Galerie Lelong is pleased to present a selection of internationally recognized artists at the 2017 edition of Zona Maco. The booth demonstrates the gallery’s ongoing commitment to artists from Latin America—having represented some of its vital figures since the early 1990s—and cross-generational international artists from Australia, France, Spain, and the United States.
Artists previously exhibited in Mexico include Alfredo Jaar, Cildo Meireles, Ana Mendieta, and Jaume Plensa. Central to the booth is Jaar’s seminal work A Logo for America (1987-2014) (2016), based on a 2014 iteration of an animation that Jaar originally created in 1987 for an electronic billboard in Times Square, New York. The piece continues to challenge the ethnocentrism of the United States. Jaar, who was recently included in Under the Same Sun: Art from Latin America Today at Fundación Jumex, screened the work at Mexico City’s Auditorio Nacional in 2016. Meireles’ conceptual work Espaços virtuais: Cantos XI (1967-68/2014), which was exhibited in his major retrospective at the Museo Universitario de Arte Contemporáneo (MUAC) in 2009-10, consists of a corner within a corner using three planes to define a figure in space. Mendieta, who has been part of several recent group exhibitions in the region and was the subject of a solo exhibition at the Museo de Arte Contemporáneo de Monterrey in 1999, which travelled to the Museo Tamayo in 2000, found a deeply personal connection to the region and its culture during multiple trips to Mexico beginning in 1971. Mendieta created a significant portion of her work in Mexico, including her renowned Silueta series and Burial Pyramid (1974), where her breathing slowly unearths her body from beneath a bed of rocks.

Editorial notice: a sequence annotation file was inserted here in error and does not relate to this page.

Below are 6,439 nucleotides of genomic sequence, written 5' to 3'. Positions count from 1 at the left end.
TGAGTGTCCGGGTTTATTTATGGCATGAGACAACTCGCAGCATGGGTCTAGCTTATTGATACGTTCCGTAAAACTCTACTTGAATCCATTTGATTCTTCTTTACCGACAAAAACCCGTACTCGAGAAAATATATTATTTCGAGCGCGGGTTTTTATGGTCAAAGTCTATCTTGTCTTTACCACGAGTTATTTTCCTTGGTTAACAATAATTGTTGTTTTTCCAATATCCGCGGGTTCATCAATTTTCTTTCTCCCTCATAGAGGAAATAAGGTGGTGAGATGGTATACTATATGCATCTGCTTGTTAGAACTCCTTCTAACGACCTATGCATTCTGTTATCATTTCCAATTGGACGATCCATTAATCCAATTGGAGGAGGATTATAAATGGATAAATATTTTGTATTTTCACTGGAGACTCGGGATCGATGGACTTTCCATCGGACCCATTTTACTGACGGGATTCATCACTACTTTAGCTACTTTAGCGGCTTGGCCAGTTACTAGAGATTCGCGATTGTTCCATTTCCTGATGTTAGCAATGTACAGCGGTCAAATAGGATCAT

On view by Plensa, who was the subject of a solo exhibition at the Centro Cultural de España, Mexico City, in 2002, is the sculpture White Forest (Isabella) (2015), a contemporary portrait of nascent womanhood. Standing near is Zilia Sánchez’s Troyanas, políptico (1990), an abstraction of corporeal forms. Together, their works highlight the sensuality of painted, sculptural surfaces related to the body and human yearning. Nancy Spero’s historical Codex Artaud series, most recently exhibited during the last Venice Biennale in 2015, combines collage, drawing, and textual excerpts of writing by the French poet and playwright Antonin Artaud. Spero appropriated Artaud’s writings as a metaphor for her own suffering as well as the sentiments of alienation she endured, particularly as a woman artist.
Etel Adnan, McArthur Binion, Sarah Cain, Rosemary Laing, and Kate Shepherd’s work, rarely seen in the region, invite critical transnational dialogues between the familiar and the unknown, formal and experimental techniques, as well as personal and philosophical inquiries. Artists such as Adnan and Laing explore the inherently political undertones offered by depictions of landscapes, nature, and place. Cain explores new territory and dimensions in painting, alongside Shepherd, who similarly investigates spatial complexity and abstraction of line. Finally, McArthur Binion continues his signature application of oil paint stick on personal documents in new paintings from his DNA: Seasons series, where he explores the use of new colors.